Look Up, Albuquerque! A Walking Tour of Albuquerque, New Mexico
There is no better way to see America than on foot. And there is no better way to appreciate what you are looking at than with a walking tour. This walking tour of Albuquerque, New Mexico is ready to explore when you are. Each walking tour describes historical, architectural landmarks, cultural sites and ecclesiastic touchstones and provides step-by-step directions. More
There is no better way to see America than on foot. And there is no better way to appreciate what you are looking at than with a walking tour. Whether you are preparing for a road trip or just out to look at your own town in a new way, a downloadable walking tour is ready to explore when you are.
Each walking tour describes historical and architectural landmarks and provides pictures to help out when those pesky street addresses are missing. Every tour also includes a quick primer on identifying architectural styles seen on American streets.
If location is everything in real estate, Albuquerque has long been blessed. In the days of the Spanish conquistadores the colonial outpost was situated on the 1,600-mile trade north-south route known as the Camino Royal, or Royal Road. In the age of the automobile, beginning in 1926, Albuquerque became an important stop on Route 66, the Mother Road, as it crossed 2,448 miles of America's interior from Lake Michigan in Chicago to the Pacific Ocean in Santa Monica, California.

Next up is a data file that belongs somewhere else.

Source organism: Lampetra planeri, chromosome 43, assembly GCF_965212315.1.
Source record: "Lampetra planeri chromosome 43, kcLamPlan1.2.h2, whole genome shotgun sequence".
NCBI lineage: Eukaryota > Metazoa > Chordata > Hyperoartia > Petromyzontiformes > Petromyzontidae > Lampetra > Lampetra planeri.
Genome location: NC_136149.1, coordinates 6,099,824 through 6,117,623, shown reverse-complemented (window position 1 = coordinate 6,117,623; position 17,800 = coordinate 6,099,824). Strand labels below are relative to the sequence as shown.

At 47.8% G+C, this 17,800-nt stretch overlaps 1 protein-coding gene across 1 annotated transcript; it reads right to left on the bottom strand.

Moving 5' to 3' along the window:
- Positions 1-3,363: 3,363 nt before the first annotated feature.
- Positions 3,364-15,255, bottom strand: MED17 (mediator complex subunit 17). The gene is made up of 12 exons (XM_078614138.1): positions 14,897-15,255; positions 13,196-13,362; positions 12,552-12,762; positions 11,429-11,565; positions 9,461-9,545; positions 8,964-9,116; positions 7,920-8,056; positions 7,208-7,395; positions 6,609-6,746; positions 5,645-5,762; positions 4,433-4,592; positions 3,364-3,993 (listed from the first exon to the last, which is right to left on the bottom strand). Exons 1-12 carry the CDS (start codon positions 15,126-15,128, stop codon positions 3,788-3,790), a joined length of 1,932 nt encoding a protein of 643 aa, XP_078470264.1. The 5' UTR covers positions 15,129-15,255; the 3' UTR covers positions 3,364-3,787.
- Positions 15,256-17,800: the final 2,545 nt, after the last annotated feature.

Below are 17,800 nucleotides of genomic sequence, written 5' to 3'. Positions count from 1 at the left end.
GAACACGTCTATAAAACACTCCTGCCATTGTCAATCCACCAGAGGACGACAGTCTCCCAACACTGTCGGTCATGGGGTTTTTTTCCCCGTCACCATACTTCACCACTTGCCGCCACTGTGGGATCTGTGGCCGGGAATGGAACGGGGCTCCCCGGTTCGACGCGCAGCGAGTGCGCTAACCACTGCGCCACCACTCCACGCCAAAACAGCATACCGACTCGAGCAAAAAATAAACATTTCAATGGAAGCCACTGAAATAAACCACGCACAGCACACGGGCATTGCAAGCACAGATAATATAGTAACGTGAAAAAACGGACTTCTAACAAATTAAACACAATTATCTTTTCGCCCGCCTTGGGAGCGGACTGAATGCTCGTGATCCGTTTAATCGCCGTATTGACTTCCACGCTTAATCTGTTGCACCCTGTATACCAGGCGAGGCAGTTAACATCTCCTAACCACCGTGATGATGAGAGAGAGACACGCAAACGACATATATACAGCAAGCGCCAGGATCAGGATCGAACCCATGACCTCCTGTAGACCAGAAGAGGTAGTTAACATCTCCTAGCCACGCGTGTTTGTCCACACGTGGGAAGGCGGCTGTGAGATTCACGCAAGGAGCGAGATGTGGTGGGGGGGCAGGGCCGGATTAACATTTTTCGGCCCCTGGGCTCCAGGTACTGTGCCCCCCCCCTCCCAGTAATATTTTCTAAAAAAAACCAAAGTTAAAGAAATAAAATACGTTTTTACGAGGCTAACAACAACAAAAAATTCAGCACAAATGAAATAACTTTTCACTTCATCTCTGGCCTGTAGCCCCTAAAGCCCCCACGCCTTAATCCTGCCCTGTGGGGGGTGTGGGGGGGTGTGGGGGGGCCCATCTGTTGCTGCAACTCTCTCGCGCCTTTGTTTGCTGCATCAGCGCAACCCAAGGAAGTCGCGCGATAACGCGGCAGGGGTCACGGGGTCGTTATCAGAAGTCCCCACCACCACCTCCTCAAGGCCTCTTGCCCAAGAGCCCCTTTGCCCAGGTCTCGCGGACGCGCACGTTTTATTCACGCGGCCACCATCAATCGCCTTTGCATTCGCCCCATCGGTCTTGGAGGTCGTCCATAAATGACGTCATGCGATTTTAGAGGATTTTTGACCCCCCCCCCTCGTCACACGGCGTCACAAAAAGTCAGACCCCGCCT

But the two historic highways were going to different Albuquerques.
The Albuquerque founded in 1706 as a military presidio by the Spanish evolved into a sheepherding center, developing around a central plaza. When American rule of New Mexico began in 1846 the Post of Albuquerque was established here to supply military outposts in the Territory.
However, in 1880 when the Atchison, Topeka and Santa Fe Railroad steamed into the town the tracks bypassed the Plaza and the passenger station was built two miles to the east. The bustling mercantile center that quickly grew up around the railroad became known as New Albuquerque and then New Town. The original settlement became Old Town. In 1920 the expanding City of Albuquerque gobbled up Old Town on its way to today's land mass of more than 180 square miles and a population north of a half-million. Old Town has blossomed as a shopping and cultural destination and New Town has become downtown.
In 1937 Route 66 was re-aligned as it coursed through Albuquerque. Where it began by flowing north-south along 4th Street it was switched to a more east-west path along Central Avenue. The result is that Fourth and Central is the only place in the United States where the historic Route 66 crosses itself. The intersection also became the crossroads of the town for decades and that is where we will begin our tour of the city whose name honors Don Francisco Fernández de la Cueva y Enríquez de Cabrera, the Duke of the Spanish village of Albuquerque...